Hit-and-run driver missed the chance to be forgiven

Editor,

This is to the driver of the white car with black trim, who hit my blue car Sunday evening on Southeast 6th Street.

I wonder why you veered off the road. Were you breaking the law by talking on the phone or texting? Were you eating or had you been drinking? What was your distraction?

You were seen, but you decided not to stop. If only you had stopped and took responsibility for what you did, you would have been surprised to have been met with forgiveness. I’m sorry you missed such a wonderful opportunity.

I hope you will pay more attention while driving. Next time it may be a precious life instead of a car.

Yvonne Wilkins

Oak Harbor

Dire warnings

Learn about climate initiative at meeting

Editor,

“Failing to plan is planning to fail.” — Eben Fodor

What is unfolding in Texas is what climatologists have warned us about for decades. Floods, storms, forest fires, the northward advance of mosquitoes, ticks and diseases like West Nile and Zika; droughts; heat waves and not least, psychological impacts, are why the American Public Services Association has declared 2017 the “Year of Climate Change and Health.”

The health community has long recognized climate change as the number one health threat of the 21st Century. It is why children, represented by lawyers from Our Children’s Trust, are suing states and the federal government for not protecting their future.

It is why the Pentagon recognizes climate change as a major threat to national security and why a few brave Republicans have joined the Caucus for Climate Solutions. It is why they and other conservatives including most businesses, Exxon included, favor a carbon tax.

They recognize that global warming is a Pandora’s box whose lid must be closed ASAP. We have the means to do that.

At 7 p.m. Wednesday, Sept. 20, we will hear from the Alliance for Jobs and Clean Energies about its ballot initiative. Its plan is endorsed by more than 150 Washington state based labor, environmental and religious organizations and growing.

President George W. Bush famously noted that our lack of action on climate is because “America is addicted to oil.” Hence, the USA, instead of leading, has fought every international effort to combat this crisis from 1972 until 2016, when President Obama signed the Paris Climate Accord. Now, President Trump has pulled us out of Paris.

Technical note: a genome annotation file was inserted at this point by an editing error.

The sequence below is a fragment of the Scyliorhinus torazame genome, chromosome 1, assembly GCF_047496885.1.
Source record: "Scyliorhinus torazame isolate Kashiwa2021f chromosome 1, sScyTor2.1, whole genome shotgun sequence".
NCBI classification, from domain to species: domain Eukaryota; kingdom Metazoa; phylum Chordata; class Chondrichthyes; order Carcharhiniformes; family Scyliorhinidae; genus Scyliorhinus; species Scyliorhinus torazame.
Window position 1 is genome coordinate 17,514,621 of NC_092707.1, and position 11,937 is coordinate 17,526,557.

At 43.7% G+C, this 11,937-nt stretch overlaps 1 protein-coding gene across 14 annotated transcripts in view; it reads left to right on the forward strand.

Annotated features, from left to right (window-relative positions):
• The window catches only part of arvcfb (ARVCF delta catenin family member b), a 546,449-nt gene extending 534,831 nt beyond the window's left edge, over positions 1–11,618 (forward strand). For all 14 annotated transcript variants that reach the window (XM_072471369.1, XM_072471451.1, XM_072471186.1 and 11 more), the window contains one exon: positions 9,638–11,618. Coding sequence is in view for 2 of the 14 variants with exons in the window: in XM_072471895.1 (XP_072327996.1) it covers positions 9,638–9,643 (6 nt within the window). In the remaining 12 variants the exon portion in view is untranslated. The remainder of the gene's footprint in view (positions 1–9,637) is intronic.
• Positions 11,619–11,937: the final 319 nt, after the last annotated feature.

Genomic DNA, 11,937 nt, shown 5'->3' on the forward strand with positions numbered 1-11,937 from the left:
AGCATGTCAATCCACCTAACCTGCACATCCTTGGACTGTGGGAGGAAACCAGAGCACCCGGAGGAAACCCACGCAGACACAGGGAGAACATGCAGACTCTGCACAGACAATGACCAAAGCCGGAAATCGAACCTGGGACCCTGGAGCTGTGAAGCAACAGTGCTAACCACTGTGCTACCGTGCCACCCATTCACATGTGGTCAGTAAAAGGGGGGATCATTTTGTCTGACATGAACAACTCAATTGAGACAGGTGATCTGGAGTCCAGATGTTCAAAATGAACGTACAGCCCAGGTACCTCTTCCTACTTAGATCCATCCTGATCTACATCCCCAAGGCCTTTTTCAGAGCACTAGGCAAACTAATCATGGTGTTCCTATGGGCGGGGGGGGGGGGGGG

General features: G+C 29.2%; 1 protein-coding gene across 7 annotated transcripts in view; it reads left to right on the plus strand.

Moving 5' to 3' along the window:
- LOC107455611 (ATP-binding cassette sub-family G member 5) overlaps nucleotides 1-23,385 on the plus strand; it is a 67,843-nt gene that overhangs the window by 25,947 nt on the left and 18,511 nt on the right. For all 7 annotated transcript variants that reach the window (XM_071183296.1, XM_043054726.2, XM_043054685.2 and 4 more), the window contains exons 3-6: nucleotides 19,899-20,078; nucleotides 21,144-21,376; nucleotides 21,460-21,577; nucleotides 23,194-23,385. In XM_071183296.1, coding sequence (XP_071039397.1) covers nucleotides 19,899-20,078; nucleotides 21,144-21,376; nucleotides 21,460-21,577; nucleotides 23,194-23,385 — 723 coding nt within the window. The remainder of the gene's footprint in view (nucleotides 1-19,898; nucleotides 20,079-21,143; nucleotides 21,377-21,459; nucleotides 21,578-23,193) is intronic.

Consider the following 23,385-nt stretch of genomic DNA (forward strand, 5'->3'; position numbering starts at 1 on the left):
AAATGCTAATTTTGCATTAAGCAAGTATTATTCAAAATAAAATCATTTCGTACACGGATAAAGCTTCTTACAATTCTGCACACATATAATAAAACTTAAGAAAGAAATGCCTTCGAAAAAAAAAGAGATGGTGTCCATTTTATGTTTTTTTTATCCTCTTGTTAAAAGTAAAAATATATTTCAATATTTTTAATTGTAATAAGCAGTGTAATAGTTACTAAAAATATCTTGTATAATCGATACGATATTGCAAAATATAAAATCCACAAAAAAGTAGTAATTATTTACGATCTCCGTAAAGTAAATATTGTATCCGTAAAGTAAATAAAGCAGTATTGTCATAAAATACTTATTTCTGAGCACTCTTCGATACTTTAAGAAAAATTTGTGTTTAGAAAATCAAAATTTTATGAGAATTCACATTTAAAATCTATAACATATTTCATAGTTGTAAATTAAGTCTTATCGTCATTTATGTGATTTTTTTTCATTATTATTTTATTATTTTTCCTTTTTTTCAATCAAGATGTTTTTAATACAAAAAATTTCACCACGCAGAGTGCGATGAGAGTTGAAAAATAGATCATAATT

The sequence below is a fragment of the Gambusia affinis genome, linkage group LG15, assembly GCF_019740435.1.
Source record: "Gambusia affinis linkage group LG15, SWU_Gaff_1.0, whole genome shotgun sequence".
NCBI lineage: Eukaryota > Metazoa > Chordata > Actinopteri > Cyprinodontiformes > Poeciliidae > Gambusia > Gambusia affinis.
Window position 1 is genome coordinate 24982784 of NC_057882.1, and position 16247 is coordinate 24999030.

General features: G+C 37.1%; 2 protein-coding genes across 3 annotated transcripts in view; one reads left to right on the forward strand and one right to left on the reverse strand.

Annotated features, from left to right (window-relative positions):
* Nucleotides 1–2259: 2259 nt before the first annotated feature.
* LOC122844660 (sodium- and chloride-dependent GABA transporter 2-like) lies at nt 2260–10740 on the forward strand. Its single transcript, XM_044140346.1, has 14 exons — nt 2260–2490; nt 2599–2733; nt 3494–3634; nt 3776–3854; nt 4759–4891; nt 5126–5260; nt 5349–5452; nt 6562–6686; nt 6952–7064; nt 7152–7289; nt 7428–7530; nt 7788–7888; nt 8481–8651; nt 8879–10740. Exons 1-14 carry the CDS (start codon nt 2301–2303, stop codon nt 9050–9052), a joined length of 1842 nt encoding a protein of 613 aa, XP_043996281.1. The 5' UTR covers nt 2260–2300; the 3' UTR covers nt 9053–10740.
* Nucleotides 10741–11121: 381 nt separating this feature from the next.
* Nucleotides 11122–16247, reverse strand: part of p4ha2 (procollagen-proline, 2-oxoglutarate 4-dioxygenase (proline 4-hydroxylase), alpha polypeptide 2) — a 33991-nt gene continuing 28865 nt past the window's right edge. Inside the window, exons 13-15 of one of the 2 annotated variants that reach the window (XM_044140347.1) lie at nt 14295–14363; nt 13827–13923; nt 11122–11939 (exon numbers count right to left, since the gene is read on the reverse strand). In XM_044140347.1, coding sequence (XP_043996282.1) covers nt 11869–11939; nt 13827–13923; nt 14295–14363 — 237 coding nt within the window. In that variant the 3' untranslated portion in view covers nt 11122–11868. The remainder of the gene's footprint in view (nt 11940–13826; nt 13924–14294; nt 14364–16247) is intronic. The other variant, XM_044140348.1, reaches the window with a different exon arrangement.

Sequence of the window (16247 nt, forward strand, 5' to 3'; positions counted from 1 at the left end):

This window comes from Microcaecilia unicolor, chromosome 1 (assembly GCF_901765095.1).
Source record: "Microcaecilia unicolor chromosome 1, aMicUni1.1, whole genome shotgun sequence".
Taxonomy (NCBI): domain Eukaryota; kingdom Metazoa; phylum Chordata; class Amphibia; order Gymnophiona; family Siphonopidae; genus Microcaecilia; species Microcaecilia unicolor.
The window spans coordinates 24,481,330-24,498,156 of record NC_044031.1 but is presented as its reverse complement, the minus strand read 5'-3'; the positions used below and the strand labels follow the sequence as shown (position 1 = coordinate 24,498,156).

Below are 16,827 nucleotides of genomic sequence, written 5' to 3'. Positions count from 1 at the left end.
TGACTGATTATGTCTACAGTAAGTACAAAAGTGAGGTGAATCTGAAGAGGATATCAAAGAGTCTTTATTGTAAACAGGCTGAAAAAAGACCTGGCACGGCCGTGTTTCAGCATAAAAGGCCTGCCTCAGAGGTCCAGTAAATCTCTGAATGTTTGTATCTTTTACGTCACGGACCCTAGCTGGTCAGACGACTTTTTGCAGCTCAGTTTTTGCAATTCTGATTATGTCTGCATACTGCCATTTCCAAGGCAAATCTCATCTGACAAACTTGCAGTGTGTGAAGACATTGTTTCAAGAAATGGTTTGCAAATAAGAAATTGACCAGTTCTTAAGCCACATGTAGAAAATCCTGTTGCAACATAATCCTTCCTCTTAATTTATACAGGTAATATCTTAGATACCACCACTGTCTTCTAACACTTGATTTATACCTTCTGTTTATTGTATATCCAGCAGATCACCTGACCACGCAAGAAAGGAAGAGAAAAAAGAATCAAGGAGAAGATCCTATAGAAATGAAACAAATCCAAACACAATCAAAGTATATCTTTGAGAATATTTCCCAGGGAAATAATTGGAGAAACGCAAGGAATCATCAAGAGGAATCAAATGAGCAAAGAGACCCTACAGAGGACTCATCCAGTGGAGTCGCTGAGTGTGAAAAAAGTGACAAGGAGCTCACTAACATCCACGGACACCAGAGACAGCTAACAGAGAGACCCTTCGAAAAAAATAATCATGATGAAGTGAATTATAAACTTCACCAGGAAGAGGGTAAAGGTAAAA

It is a fundamental truth of addiction recovery that change is not sought until the situation gets so bad that we are confronted with the fact that our lives are out of control and getting progressively worse. Will we now forgo the dirty energy and wasteful practices of the past to save our future? Will Harvey be our bottom?

We have a great opportunity to grow our economy, protect ourselves from climate/ocean chaos and set an example for others to follow. It is about kids, justice, and jobs for a sustainable future.

Join us at on Sept. 20 at Unitarian Universalist Congregation of Whidbey Island, 20103 State Highway 525, just north of Freeland.

Carpooling is encouraged.

Gary Piazzon, UUCWI Social Environmental Justice Council co-facilitator

Coupeville

Neighborly concern

‘Door hangers’ are an invitation to burglars

Editor,

There is a local organization using “door hangers” to advertise its event and is planning on hanging its flyer over the Labor Day weekend. Our city should find this practice unacceptable and put a stop to it.

In Oak Harbor, we have many houses where people have deployed, are unoccupied for a period or the residents are gone for the holiday weekend.

These “door hangers” can serve as a flag to criminals that a house is unoccupied and that they can be burglarized at will.

Any organization that leaves flyers or door hangers on houses really needs to cease the practice immediately. We have enough problems with home break-ins in our community without giving the criminal element any more information than they can already gather.

Let’s begin to watch out for each other. If you see these flyers on people’s doors, please watch out for your neighbors and take them down.

After all, it should be neighbor watching out for neighbor.

Tony Minich

Oak Harbor

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